Influence of conventional and organic agricultural practices on the phenolic content in eggplant pulp: Plant-to-plant variation

Devanand Luthria, Ajay P. Singh, Ted Wilson, Nicholi Vorsa, Gary S. Banuelos, Bryan T. Vinyard

Research output: Contribution to journalArticle

62 Citations (Scopus)

Abstract

Consumer awareness, pesticide and fertiliser contaminations, and environmental concerns have resulted in significant demand for organically grown farm products. The present study evaluates the influence that organic and conventional farming practices exert on the total phenolic content in eggplant samples from two cultivars, Blackbell (American eggplant) and Millionaire (Japanese eggplant), grown by conventional and organic farming practices with similar climatic conditions. In addition, plant-to-plant variation in phenolic content was determined from eight eggplant samples collected from different plants grown at various field positions. Samples were separately assayed for phenolic content by the two independent procedures, HPLC/LC-MS and Folin-Ciocalteu assay. The results of the HPLC analysis showed significant plant-to-plant variation (% RSD ranged from 22% to 48%) in 5-caffeoylqunic acid content (the most abundant phenolic acid) in eight eggplant samples collected from eight different plants belonging to the same cultivar and grown under similar conditions. The cv. Millionaire showed a higher total phenolic content compared to the Blackbell cultivar. We did not observe significant consistent trend in the phenolic content of eggplant samples grown with organic and conventional farming practices with both eggplant cultivars. We, however, observed a strong correlation (R2 = 0.87) between total phenolic content as assayed by Folin-Ciocalteu assay and 5-caffeoylqunic acid, a major phenolic acid in eggplant extract. This study concludes that multiple repetitive analyses of plant products collected from different plants grown over various time periods (seasons) at different locations should always be carried to unambiguously prove the impact of growing conditions on phenolic content or antioxidant activity.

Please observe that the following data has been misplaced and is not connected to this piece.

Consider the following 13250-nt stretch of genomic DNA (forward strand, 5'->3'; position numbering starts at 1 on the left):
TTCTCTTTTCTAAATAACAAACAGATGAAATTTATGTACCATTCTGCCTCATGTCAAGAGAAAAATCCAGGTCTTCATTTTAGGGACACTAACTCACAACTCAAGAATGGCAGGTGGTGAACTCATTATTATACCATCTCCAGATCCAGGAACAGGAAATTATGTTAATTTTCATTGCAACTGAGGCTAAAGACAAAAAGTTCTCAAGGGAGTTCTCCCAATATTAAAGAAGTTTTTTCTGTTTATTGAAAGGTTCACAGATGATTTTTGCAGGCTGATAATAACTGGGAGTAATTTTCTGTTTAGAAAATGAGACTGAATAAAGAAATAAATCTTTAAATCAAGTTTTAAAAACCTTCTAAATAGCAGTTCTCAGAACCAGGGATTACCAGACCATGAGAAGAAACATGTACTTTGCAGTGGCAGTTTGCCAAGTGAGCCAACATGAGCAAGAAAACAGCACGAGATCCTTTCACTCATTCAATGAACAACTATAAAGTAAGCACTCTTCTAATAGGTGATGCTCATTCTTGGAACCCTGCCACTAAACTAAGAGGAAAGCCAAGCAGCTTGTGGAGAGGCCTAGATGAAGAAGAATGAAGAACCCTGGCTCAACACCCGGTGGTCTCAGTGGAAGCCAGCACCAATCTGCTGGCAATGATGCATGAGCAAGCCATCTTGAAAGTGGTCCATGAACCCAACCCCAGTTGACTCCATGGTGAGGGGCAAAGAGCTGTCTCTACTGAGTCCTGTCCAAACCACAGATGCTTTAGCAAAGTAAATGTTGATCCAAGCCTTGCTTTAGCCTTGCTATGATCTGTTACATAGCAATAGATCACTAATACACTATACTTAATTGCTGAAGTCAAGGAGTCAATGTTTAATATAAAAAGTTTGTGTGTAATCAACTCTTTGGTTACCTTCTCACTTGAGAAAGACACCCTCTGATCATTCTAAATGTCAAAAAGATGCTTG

Original languageEnglish (US)
Pages (from-to)406-411
Number of pages6
JournalFood Chemistry
Volume121
Issue number2
DOIs
StatePublished - Jul 15 2010

Fingerprint

Solanum melongena
eggplants
Pulp
pulp
Assays
Acids
Fertilizers
Organic Agriculture
organic production
Pesticides
Farms
Contamination
Antioxidants
farming systems
cultivars
phenolic acids
sampling
High Pressure Liquid Chromatography
plant products
phenolic acid

All Science Journal Classification (ASJC) codes

  • Analytical Chemistry
  • Food Science

Keywords

  • 5-Caffeoylqunic acid
  • Conventional and organic
  • Eggplant (Solanum melongena L.)
  • Folin-Ciocalteu
  • HPLC and LC-MS analysis
  • Plant-to-plant variations
  • Polyphenols
  • Total phenolics

Cite this

Luthria, Devanand ; Singh, Ajay P. ; Wilson, Ted ; Vorsa, Nicholi ; Banuelos, Gary S. ; Vinyard, Bryan T. / Influence of conventional and organic agricultural practices on the phenolic content in eggplant pulp : Plant-to-plant variation. In: Food Chemistry. 2010 ; Vol. 121, No. 2. pp. 406-411.
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abstract = "Consumer awareness, pesticide and fertiliser contaminations, and environmental concerns have resulted in significant demand for organically grown farm products. The present study evaluates the influence that organic and conventional farming practices exert on the total phenolic content in eggplant samples from two cultivars, Blackbell (American eggplant) and Millionaire (Japanese eggplant), grown by conventional and organic farming practices with similar climatic conditions. In addition, plant-to-plant variation in phenolic content was determined from eight eggplant samples collected from different plants grown at various field positions. Samples were separately assayed for phenolic content by the two independent procedures, HPLC/LC-MS and Folin-Ciocalteu assay. The results of the HPLC analysis showed significant plant-to-plant variation ({\%} RSD ranged from 22{\%} to 48{\%}) in 5-caffeoylqunic acid content (the most abundant phenolic acid) in eight eggplant samples collected from eight different plants belonging to the same cultivar and grown under similar conditions. The cv. Millionaire showed a higher total phenolic content compared to the Blackbell cultivar. We did not observe significant consistent trend in the phenolic content of eggplant samples grown with organic and conventional farming practices with both eggplant cultivars. We, however, observed a strong correlation (R2 = 0.87) between total phenolic content as assayed by Folin-Ciocalteu assay and 5-caffeoylqunic acid, a major phenolic acid in eggplant extract. This study concludes that multiple repetitive analyses of plant products collected from different plants grown over various time periods (seasons) at different locations should always be carried to unambiguously prove the impact of growing conditions on phenolic content or antioxidant activity.",
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Influence of conventional and organic agricultural practices on the phenolic content in eggplant pulp : Plant-to-plant variation. / Luthria, Devanand; Singh, Ajay P.; Wilson, Ted; Vorsa, Nicholi; Banuelos, Gary S.; Vinyard, Bryan T.

In: Food Chemistry, Vol. 121, No. 2, 15.07.2010, p. 406-411.

Research output: Contribution to journalArticle

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T1 - Influence of conventional and organic agricultural practices on the phenolic content in eggplant pulp

T2 - Plant-to-plant variation

AU - Luthria, Devanand

AU - Singh, Ajay P.

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